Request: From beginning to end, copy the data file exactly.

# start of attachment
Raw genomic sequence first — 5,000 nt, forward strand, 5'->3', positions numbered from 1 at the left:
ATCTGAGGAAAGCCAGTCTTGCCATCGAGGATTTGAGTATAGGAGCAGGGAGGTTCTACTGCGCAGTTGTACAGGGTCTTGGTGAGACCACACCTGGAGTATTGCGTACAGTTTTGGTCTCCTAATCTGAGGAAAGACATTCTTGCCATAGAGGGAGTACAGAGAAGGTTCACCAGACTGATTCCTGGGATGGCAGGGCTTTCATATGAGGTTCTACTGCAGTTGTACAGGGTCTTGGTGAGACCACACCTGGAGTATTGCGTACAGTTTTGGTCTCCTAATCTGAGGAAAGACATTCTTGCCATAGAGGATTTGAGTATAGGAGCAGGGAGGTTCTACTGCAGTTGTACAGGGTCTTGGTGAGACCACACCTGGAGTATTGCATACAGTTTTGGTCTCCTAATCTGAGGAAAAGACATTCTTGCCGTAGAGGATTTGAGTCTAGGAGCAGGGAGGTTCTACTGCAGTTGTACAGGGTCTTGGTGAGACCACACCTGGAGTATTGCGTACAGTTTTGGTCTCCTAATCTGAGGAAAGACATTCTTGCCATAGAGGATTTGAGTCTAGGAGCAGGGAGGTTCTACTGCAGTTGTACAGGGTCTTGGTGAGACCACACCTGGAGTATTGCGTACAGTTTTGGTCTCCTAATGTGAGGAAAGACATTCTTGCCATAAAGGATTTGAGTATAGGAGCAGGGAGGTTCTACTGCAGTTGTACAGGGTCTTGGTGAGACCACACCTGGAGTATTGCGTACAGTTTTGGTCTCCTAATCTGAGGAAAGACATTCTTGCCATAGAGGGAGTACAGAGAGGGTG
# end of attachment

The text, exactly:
Raw genomic sequence first — 5,000 nt, forward strand, 5'->3', positions numbered from 1 at the left:
ATCTGAGGAAAGCCAGTCTTGCCATCGAGGATTTGAGTATAGGAGCAGGGAGGTTCTACTGCGCAGTTGTACAGGGTCTTGGTGAGACCACACCTGGAGTATTGCGTACAGTTTTGGTCTCCTAATCTGAGGAAAGACATTCTTGCCATAGAGGGAGTACAGAGAAGGTTCACCAGACTGATTCCTGGGATGGCAGGGCTTTCATATGAGGTTCTACTGCAGTTGTACAGGGTCTTGGTGAGACCACACCTGGAGTATTGCGTACAGTTTTGGTCTCCTAATCTGAGGAAAGACATTCTTGCCATAGAGGATTTGAGTATAGGAGCAGGGAGGTTCTACTGCAGTTGTACAGGGTCTTGGTGAGACCACACCTGGAGTATTGCATACAGTTTTGGTCTCCTAATCTGAGGAAAAGACATTCTTGCCGTAGAGGATTTGAGTCTAGGAGCAGGGAGGTTCTACTGCAGTTGTACAGGGTCTTGGTGAGACCACACCTGGAGTATTGCGTACAGTTTTGGTCTCCTAATCTGAGGAAAGACATTCTTGCCATAGAGGATTTGAGTCTAGGAGCAGGGAGGTTCTACTGCAGTTGTACAGGGTCTTGGTGAGACCACACCTGGAGTATTGCGTACAGTTTTGGTCTCCTAATGTGAGGAAAGACATTCTTGCCATAAAGGATTTGAGTATAGGAGCAGGGAGGTTCTACTGCAGTTGTACAGGGTCTTGGTGAGACCACACCTGGAGTATTGCGTACAGTTTTGGTCTCCTAATCTGAGGAAAGACATTCTTGCCATAGAGGGAGTACAGAGAGGGTG